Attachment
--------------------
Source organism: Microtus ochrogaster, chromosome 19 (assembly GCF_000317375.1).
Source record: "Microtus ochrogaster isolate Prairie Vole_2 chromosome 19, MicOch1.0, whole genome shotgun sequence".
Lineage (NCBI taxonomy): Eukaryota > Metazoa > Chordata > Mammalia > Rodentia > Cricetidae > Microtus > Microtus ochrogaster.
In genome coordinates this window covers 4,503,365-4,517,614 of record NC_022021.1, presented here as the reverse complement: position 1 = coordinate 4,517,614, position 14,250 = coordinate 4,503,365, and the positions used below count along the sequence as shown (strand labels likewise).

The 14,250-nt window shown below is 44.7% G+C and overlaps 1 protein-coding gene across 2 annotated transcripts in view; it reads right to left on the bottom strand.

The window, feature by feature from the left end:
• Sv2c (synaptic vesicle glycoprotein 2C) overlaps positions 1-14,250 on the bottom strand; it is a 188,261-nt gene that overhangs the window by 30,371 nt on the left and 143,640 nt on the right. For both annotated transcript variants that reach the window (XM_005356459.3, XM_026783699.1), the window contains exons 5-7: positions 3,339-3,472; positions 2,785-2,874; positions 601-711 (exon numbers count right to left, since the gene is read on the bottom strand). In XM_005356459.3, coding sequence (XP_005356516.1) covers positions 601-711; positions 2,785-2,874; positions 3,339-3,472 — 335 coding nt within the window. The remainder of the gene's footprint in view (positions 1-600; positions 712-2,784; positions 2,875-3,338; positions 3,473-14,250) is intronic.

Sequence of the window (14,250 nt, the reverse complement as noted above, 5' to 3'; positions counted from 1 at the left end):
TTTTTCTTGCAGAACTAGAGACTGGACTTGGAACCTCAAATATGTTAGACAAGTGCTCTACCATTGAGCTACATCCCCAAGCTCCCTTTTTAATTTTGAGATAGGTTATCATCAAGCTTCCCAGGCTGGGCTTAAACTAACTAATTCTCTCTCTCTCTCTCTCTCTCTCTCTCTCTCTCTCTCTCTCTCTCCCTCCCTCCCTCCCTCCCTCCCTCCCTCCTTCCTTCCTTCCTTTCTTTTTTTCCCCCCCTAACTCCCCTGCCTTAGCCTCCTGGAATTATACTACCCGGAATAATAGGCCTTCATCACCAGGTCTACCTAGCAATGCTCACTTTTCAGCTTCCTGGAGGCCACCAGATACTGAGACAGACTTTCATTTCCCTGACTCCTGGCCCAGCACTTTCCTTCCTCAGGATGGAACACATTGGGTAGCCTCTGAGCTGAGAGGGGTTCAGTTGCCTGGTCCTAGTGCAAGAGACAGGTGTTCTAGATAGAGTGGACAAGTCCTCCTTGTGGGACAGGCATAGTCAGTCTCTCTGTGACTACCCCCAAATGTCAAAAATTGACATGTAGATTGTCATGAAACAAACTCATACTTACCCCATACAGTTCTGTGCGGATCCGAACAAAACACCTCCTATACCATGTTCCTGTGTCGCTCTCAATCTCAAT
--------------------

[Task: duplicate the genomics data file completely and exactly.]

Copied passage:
Source organism: Microtus ochrogaster, chromosome 19 (assembly GCF_000317375.1).
Source record: "Microtus ochrogaster isolate Prairie Vole_2 chromosome 19, MicOch1.0, whole genome shotgun sequence".
Lineage (NCBI taxonomy): Eukaryota > Metazoa > Chordata > Mammalia > Rodentia > Cricetidae > Microtus > Microtus ochrogaster.
In genome coordinates this window covers 4,503,365-4,517,614 of record NC_022021.1, presented here as the reverse complement: position 1 = coordinate 4,517,614, position 14,250 = coordinate 4,503,365, and the positions used below count along the sequence as shown (strand labels likewise).

The 14,250-nt window shown below is 44.7% G+C and overlaps 1 protein-coding gene across 2 annotated transcripts in view; it reads right to left on the bottom strand.

The window, feature by feature from the left end:
• Sv2c (synaptic vesicle glycoprotein 2C) overlaps positions 1-14,250 on the bottom strand; it is a 188,261-nt gene that overhangs the window by 30,371 nt on the left and 143,640 nt on the right. For both annotated transcript variants that reach the window (XM_005356459.3, XM_026783699.1), the window contains exons 5-7: positions 3,339-3,472; positions 2,785-2,874; positions 601-711 (exon numbers count right to left, since the gene is read on the bottom strand). In XM_005356459.3, coding sequence (XP_005356516.1) covers positions 601-711; positions 2,785-2,874; positions 3,339-3,472 — 335 coding nt within the window. The remainder of the gene's footprint in view (positions 1-600; positions 712-2,784; positions 2,875-3,338; positions 3,473-14,250) is intronic.

Sequence of the window (14,250 nt, the reverse complement as noted above, 5' to 3'; positions counted from 1 at the left end):
TTTTTCTTGCAGAACTAGAGACTGGACTTGGAACCTCAAATATGTTAGACAAGTGCTCTACCATTGAGCTACATCCCCAAGCTCCCTTTTTAATTTTGAGATAGGTTATCATCAAGCTTCCCAGGCTGGGCTTAAACTAACTAATTCTCTCTCTCTCTCTCTCTCTCTCTCTCTCTCTCTCTCTCTCTCTCCCTCCCTCCCTCCCTCCCTCCCTCCCTCCTTCCTTCCTTCCTTTCTTTTTTTCCCCCCCTAACTCCCCTGCCTTAGCCTCCTGGAATTATACTACCCGGAATAATAGGCCTTCATCACCAGGTCTACCTAGCAATGCTCACTTTTCAGCTTCCTGGAGGCCACCAGATACTGAGACAGACTTTCATTTCCCTGACTCCTGGCCCAGCACTTTCCTTCCTCAGGATGGAACACATTGGGTAGCCTCTGAGCTGAGAGGGGTTCAGTTGCCTGGTCCTAGTGCAAGAGACAGGTGTTCTAGATAGAGTGGACAAGTCCTCCTTGTGGGACAGGCATAGTCAGTCTCTCTGTGACTACCCCCAAATGTCAAAAATTGACATGTAGATTGTCATGAAACAAACTCATACTTACCCCATACAGTTCTGTGCGGATCCGAACAAAACACCTCCTATACCATGTTCCTGTGTCGCTCTCAATCTCAAT